“There’s a special place in hell for women who don’t help other women.”
If women got a dollar for every time someone said Madeline Allbright’s famous quote, then perhaps the gender pay gap would be erased.
Mentoring, the great buzzword of workplaces, is often mentioned with the hope of recruiting young employees, at universities as a way to grow confidence, and by industry papers as a solution for solving diversity. But what does it all mean?
At its essence, mentoring means advising and training someone. Sounds simple. But that’s where it can fall flat. At its core, it is a relationship.
Navigating your career is all snakes and ladders. Well, at least that’s what a fellow feminist friend of mine, Marian Rakosoi says. At key points in your working life you can choose to build someone up or push them down – it’s all in the support your provide. Rakosoi, who works in early childhood education, experienced the snake end of the game when a senior staff member responded to a new learning activity she created by telling her not to outshine the other employees. Discouraging women who exceed in their performance at work cuts down potential productivity and confidence, especially for junior workers.
In a world where more than half the population – women – are significantly underemployed, underpaid and undervalued, women do plenty of work but generally in supporting roles. Why is the glass ceiling so shatterproof? Could it be that women just aren’t interested in senior roles? I call bullshit. So does ABC managing director Michelle Guthrie who says, we will have equality when there as many incompetent female CEOS as there are male CEOS.
It’s 2016 but the mentality of boys clubs and jobs for mates persists. A lack of women-specific networking initiatives, and systemic sexism in corporate culture, through things like the gender pay gap and poor workplace support for mothers, means it’s often far easier for men to find a mentor than women. On the other hand, there’s an idea that women actually need less mentoring (advice), and more sponsoring (endorsement), something men are better at providing.
We have to create the circumstances for these women to thrive. Women are incredibly good at organisational and support roles, as demonstrated by their historical and continuing work in the domestic sphere. To become a leader, women are frequently told to man up, have balls of steel, but what this overrides is the consultative, nurturing qualities any leader should have. Strengths that women can bring to leadership and also to mentoring.
A key part of mentoring is not only the establishing connections, but also seeking out opportunities to elevate less privileged voices. One place where this is done is networking programs. General Manager of Hearst-Bauer Media, Marina Go, believes programs like MEAA’s Women in Media program are important because “increasing the quantity of successful females role models is necessary for future gender equality”.
Whether it’s a professional, or personal relationship, mentors are more than a magic 8 ball of advice. Programs like Raise and Sister 2 Sister connect older women with at-risk teenage girls or young mothers to provide guidance through organised skills based workshops and social activities. Meanwhile, my very own feminist fairy godmother, Van Badham, says without her mentor journalist Jenna Price, she would be a blubbering mess.
Being a positive role model in mentoring is about representation, as much as it is about good advice. An error made by many is employing people who not only think similarly to you, but look like you, talk like you and have similar life experiences. And the industry knows that companies who say merit is the key in hiring, are often the most homogenous. Familiarity breeds contentment, and contentment breeds boring and white bread ideas.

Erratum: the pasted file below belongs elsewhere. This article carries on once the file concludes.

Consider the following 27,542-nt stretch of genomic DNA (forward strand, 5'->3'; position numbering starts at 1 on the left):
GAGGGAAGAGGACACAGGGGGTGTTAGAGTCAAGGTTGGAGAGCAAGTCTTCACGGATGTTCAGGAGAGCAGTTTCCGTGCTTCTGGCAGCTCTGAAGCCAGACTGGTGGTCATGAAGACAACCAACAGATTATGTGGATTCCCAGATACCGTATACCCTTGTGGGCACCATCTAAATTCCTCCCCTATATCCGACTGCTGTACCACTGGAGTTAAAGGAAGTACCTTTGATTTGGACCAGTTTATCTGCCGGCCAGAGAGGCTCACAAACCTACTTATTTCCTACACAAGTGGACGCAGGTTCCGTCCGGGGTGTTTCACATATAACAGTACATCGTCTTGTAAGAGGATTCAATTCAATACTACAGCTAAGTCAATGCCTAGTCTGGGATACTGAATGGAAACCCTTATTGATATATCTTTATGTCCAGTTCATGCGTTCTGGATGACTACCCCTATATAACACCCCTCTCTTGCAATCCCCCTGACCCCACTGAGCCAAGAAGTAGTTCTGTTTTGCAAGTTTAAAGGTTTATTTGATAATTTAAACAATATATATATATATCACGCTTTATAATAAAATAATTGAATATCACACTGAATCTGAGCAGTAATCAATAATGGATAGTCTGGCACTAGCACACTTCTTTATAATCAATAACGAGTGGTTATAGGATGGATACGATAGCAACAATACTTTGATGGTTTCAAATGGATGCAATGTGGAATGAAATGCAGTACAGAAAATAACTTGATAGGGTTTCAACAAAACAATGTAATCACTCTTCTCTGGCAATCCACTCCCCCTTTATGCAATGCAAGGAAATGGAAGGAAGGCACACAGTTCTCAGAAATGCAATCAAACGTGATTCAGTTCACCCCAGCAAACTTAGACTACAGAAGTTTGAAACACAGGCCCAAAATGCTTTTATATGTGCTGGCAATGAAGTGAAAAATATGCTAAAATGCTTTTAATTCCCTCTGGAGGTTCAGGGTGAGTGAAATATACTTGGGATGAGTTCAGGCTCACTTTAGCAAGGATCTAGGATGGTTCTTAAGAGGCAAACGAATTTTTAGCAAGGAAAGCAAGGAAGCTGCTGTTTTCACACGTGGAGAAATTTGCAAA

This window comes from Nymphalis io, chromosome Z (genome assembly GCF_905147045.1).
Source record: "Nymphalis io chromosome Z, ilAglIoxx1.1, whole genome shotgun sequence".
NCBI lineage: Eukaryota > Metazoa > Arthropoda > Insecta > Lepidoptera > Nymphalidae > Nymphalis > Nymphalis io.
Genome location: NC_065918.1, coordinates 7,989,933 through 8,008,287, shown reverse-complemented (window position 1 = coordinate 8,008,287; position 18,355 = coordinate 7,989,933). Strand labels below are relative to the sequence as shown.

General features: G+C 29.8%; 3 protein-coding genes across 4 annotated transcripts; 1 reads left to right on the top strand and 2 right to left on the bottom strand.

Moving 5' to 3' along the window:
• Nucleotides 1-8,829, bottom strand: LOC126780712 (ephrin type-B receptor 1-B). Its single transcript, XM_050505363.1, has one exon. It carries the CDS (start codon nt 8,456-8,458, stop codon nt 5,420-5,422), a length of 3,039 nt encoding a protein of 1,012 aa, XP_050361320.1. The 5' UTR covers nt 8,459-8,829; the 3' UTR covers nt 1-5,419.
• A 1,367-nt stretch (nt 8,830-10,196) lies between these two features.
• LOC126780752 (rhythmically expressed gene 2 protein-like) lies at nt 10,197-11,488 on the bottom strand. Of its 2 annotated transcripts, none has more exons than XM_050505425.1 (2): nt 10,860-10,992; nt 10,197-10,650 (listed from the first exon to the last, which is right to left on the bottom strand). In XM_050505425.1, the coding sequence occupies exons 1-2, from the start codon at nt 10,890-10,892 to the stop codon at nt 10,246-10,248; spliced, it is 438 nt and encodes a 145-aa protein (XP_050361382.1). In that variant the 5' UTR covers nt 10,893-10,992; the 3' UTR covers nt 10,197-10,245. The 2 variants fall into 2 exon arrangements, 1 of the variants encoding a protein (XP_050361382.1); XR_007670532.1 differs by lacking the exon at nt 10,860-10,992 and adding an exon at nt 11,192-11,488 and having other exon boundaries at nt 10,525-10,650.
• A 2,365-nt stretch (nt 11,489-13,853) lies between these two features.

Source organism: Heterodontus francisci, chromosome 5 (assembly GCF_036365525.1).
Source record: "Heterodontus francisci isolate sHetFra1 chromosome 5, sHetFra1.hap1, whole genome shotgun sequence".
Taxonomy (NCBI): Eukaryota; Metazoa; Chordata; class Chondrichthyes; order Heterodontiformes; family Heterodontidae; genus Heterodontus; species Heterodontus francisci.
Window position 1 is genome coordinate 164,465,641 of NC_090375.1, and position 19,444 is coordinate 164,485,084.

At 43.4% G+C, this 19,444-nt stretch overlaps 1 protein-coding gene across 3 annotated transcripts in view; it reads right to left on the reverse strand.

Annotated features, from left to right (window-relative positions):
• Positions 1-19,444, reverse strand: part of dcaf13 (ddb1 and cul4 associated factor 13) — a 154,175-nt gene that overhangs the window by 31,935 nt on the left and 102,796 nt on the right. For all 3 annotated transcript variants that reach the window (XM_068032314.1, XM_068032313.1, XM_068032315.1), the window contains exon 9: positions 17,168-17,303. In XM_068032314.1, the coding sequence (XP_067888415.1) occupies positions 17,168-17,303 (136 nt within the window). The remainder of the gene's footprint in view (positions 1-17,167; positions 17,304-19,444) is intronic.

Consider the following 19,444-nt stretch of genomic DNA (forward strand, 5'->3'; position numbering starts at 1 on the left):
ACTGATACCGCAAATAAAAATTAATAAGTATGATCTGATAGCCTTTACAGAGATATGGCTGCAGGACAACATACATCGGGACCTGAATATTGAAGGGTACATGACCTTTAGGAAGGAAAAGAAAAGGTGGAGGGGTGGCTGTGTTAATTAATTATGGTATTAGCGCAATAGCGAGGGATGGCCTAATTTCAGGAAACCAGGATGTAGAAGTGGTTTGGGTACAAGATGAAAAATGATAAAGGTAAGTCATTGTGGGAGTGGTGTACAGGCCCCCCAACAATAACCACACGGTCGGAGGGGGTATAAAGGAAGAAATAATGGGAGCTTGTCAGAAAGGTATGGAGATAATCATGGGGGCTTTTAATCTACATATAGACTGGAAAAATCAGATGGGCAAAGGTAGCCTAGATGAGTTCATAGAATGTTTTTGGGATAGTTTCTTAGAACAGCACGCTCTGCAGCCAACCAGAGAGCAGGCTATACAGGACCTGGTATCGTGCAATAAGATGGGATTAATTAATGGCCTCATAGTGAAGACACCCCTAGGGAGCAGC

Privileged, white, able-bodied, cis women like myself are prone to throwing other women under the bus. The suffragette movement perfectly exemplifies how such discrimination was embodied through narrow-minded networking and prejudice. White women climbed the ladder, pulled it out from behind them causing WOC to slide down the slippery snake. I’m glad they made the progress they did, but the compromises they made and the lack of guidance they gave reinforced racism and structural inequality.
In male-dominated fields women’s mentoring programs are essential for creating supportive spaces. Samantha Hood from the Curious Minds STEM program says listening and validating the experiences of high school students is an important part of her work. This is even more crucial for young women from low socioeconomic backgrounds who may be the first in their family to attend university. She says their unconscious bias means they are often apprehensive, but with confidence they find they often excel and are the best in their class.
Mentoring gets women into the workplace, helps them stay there, and assists them to gather in management positions. So why aren’t more women doing it? Consider this, supporting other women is a labor of love, it’s unpaid, it takes time and to some it’s seen as a risk – that your good guidance could see some other woman leapfrog you into a job. It’s scary but having more talented women is worth it. Plus, if you’re doing your best, than what’s the worry?!
Changing the game means looking for those voices that bring something new, and amplifying them, and not caring if you’re well liked for bucking the status quo. This is something infamous ad executive Cindy Gallop embodies in her actions and words: you need to stop listening to other white men if you want to own the future.
Whether you’re a mentor, a mentee, or searching for your feminist fairy godmother, look beyond competitive trappings and foster a landscape of diverse, inclusive support networks.
IMAGE CREDIT: iStock